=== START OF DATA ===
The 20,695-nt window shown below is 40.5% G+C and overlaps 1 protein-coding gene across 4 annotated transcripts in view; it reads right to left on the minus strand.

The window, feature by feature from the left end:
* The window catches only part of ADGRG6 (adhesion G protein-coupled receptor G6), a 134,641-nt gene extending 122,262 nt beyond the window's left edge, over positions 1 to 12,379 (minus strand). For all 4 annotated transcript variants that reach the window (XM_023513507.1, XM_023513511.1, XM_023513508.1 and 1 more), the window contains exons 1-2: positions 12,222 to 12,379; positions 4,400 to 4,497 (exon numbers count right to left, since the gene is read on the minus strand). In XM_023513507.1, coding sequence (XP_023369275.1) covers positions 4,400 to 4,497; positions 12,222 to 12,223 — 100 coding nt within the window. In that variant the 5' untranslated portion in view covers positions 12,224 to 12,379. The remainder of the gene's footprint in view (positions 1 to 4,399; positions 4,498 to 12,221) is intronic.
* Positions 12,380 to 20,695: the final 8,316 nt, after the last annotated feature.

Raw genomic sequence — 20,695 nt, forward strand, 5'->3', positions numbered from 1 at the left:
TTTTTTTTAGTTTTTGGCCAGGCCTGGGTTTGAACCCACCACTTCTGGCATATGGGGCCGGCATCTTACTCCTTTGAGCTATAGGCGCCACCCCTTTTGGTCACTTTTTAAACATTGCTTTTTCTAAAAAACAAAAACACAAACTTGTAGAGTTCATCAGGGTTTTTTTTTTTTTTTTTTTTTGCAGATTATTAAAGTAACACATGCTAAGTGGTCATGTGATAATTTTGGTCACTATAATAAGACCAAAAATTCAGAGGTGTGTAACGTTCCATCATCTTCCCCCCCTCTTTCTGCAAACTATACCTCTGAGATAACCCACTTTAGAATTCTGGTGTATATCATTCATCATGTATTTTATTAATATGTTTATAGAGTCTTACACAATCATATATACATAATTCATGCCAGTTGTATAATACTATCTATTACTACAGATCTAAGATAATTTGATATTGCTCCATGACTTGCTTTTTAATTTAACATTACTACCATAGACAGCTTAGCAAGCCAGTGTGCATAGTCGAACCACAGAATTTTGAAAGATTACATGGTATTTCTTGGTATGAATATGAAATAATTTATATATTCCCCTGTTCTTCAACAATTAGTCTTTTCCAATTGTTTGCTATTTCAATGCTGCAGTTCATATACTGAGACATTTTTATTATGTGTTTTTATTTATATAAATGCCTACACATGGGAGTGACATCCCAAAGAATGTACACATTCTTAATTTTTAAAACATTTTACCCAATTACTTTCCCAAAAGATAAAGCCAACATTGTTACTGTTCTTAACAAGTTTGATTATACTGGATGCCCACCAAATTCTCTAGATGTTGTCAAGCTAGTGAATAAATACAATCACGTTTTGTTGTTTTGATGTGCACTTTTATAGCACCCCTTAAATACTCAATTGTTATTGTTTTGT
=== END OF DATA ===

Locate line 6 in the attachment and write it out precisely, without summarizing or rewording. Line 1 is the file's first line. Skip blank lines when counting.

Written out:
TTTTTTTTAGTTTTTGGCCAGGCCTGGGTTTGAACCCACCACTTCTGGCATATGGGGCCGGCATCTTACTCCTTTGAGCTATAGGCGCCACCCCTTTTGGTCACTTTTTAAACATTGCTTTTTCTAAAAAACAAAAACACAAACTTGTAGAGTTCATCAGGGTTTTTTTTTTTTTTTTTTTTTGCAGATTATTAAAGTAACACATGCTAAGTGGTCATGTGATAATTTTGGTCACTATAATAAGACCAAAAATTCAGAGGTGTGTAACGTTCCATCATCTTCCCCCCCTCTTTCTGCAAACTATACCTCTGAGATAACCCACTTTAGAATTCTGGTGTATATCATTCATCATGTATTTTATTAATATGTTTATAGAGTCTTACACAATCATATATACATAATTCATGCCAGTTGTATAATACTATCTATTACTACAGATCTAAGATAATTTGATATTGCTCCATGACTTGCTTTTTAATTTAACATTACTACCATAGACAGCTTAGCAAGCCAGTGTGCATAGTCGAACCACAGAATTTTGAAAGATTACATGGTATTTCTTGGTATGAATATGAAATAATTTATATATTCCCCTGTTCTTCAACAATTAGTCTTTTCCAATTGTTTGCTATTTCAATGCTGCAGTTCATATACTGAGACATTTTTATTATGTGTTTTTATTTATATAAATGCCTACACATGGGAGTGACATCCCAAAGAATGTACACATTCTTAATTTTTAAAACATTTTACCCAATTACTTTCCCAAAAGATAAAGCCAACATTGTTACTGTTCTTAACAAGTTTGATTATACTGGATGCCCACCAAATTCTCTAGATGTTGTCAAGCTAGTGAATAAATACAATCACGTTTTGTTGTTTTGATGTGCACTTTTATAGCACCCCTTAAATACTCAATTGTTATTGTTTTGT